David’s cry is the cry of every grieving parent. Whether it is unexpected or predictable, death shakes us to the core. The pain is inescapable. Don’t feel guilty or embarrassed if you feel unprepared to face it. There’s no way to be ready for what you are going through.
Good can come out of the very worst of things. Is death a bad thing? Yes. But the Bible tells us that the brightest of good things can be found in the midst of evil’s darkness.
The death of Jesus Christ is a powerful demonstration of this truth. On the hill of death outside the city, the best thing that ever happened came from the worst thing ever. What could be worse than the killing of the Messiah? What could be more unjust than the illegal execution of the one perfect person who ever lived? In the sermon he preached on the day of Pentecost, Peter said that Jesus’ death was an evil thing done by evil men to the one truly good person in the whole world (Acts 2:22-36).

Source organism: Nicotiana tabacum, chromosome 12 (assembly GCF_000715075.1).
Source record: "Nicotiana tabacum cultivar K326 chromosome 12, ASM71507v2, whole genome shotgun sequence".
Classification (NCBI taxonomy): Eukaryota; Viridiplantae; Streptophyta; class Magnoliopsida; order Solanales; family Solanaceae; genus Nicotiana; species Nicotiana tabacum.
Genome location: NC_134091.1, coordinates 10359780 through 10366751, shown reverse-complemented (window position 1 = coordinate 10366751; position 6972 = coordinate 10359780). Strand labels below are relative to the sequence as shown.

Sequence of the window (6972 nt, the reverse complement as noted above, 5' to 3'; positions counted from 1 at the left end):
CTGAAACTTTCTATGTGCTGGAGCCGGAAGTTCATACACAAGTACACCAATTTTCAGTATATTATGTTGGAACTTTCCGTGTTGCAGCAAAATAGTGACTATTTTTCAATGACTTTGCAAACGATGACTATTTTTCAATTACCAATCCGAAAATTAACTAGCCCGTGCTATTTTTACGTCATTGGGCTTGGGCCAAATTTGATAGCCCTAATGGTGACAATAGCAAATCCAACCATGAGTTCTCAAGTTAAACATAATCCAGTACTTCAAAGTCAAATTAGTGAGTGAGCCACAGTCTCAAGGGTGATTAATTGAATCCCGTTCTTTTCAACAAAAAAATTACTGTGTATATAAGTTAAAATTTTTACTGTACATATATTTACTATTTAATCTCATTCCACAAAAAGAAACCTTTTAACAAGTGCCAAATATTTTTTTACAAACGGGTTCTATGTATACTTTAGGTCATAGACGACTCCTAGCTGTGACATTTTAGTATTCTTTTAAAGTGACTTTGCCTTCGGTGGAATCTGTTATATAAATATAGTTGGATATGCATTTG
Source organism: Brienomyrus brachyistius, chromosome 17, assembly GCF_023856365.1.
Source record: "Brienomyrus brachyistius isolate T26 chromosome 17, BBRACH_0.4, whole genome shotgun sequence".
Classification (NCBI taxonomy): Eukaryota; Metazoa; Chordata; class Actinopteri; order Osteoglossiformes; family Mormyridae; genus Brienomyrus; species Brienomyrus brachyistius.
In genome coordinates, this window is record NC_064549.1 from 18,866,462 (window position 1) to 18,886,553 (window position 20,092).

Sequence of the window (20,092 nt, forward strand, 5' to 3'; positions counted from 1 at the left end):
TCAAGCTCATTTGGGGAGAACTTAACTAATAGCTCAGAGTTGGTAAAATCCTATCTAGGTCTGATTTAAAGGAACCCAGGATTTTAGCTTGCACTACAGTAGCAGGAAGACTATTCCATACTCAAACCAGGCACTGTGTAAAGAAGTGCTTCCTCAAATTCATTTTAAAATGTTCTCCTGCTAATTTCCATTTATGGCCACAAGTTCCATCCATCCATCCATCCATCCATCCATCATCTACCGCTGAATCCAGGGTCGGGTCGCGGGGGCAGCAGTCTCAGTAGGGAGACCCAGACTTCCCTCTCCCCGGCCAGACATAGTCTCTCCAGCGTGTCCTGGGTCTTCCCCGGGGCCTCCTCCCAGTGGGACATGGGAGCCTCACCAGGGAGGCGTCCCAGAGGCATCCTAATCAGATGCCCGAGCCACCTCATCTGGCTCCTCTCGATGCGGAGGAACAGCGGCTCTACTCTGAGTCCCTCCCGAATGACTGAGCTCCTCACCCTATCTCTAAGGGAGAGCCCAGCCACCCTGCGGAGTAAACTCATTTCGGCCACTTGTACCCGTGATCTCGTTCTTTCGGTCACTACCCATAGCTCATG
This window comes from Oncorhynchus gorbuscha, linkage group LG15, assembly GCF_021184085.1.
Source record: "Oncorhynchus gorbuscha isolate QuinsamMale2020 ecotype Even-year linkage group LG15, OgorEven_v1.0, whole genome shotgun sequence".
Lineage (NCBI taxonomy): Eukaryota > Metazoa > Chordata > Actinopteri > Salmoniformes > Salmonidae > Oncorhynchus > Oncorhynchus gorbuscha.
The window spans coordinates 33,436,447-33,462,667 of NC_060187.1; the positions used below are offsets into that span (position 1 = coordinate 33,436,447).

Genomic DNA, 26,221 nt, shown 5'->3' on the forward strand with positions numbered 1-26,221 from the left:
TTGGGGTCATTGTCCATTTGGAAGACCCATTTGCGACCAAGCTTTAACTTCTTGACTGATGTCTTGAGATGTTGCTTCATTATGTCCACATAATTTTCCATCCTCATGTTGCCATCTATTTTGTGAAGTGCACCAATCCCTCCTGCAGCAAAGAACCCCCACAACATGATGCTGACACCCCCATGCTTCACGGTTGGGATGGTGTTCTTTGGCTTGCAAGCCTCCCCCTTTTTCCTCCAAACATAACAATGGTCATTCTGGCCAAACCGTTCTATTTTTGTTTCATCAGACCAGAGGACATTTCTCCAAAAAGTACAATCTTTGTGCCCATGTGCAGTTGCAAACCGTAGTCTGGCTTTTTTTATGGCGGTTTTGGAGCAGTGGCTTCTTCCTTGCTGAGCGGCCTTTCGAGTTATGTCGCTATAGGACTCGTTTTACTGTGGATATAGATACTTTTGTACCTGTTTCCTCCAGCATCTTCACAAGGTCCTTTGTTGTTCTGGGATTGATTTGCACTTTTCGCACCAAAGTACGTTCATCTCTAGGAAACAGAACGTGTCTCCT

But this terrible moment was under God’s control. God planned that this ultimate evil would accomplish ultimate good. In this dark moment, as Jesus died on the cross, God defeated sin and death—two enemies we could not defeat on our own.
In the same way, God can and does bring wonderful things out of the darkest moments of our lives. Our Lord is present with us in the darkness. He has planned that even the darkest of things would result in redemptive good for His children. He surrendered His Son to death so you could have life. And He will not abandon you now.
The reason we have hope is that as Christians we grieve temporarily. We grieve genuinely but hopefully because we grieve temporarily. Our grief will come to an end. Paul proves this by pointing back in time, then pointing forward: “For since we believe that [in the past] Jesus died and rose again, even so, through Jesus, God will [in the future] bring with him those who have fallen asleep” (1 Thessalonians 4:14). Paul anchors future hope in past reality. He first points back in time to the historical events of the death and resurrection of Jesus Christ. Jesus truly died and truly returned to life and his resurrection is a promise, a proof, and a down payment that we, too, will return to life. What happened to him will happen to us. If it wasn’t for Jesus we’d have no hope. But Jesus rose so we have the greatest hope.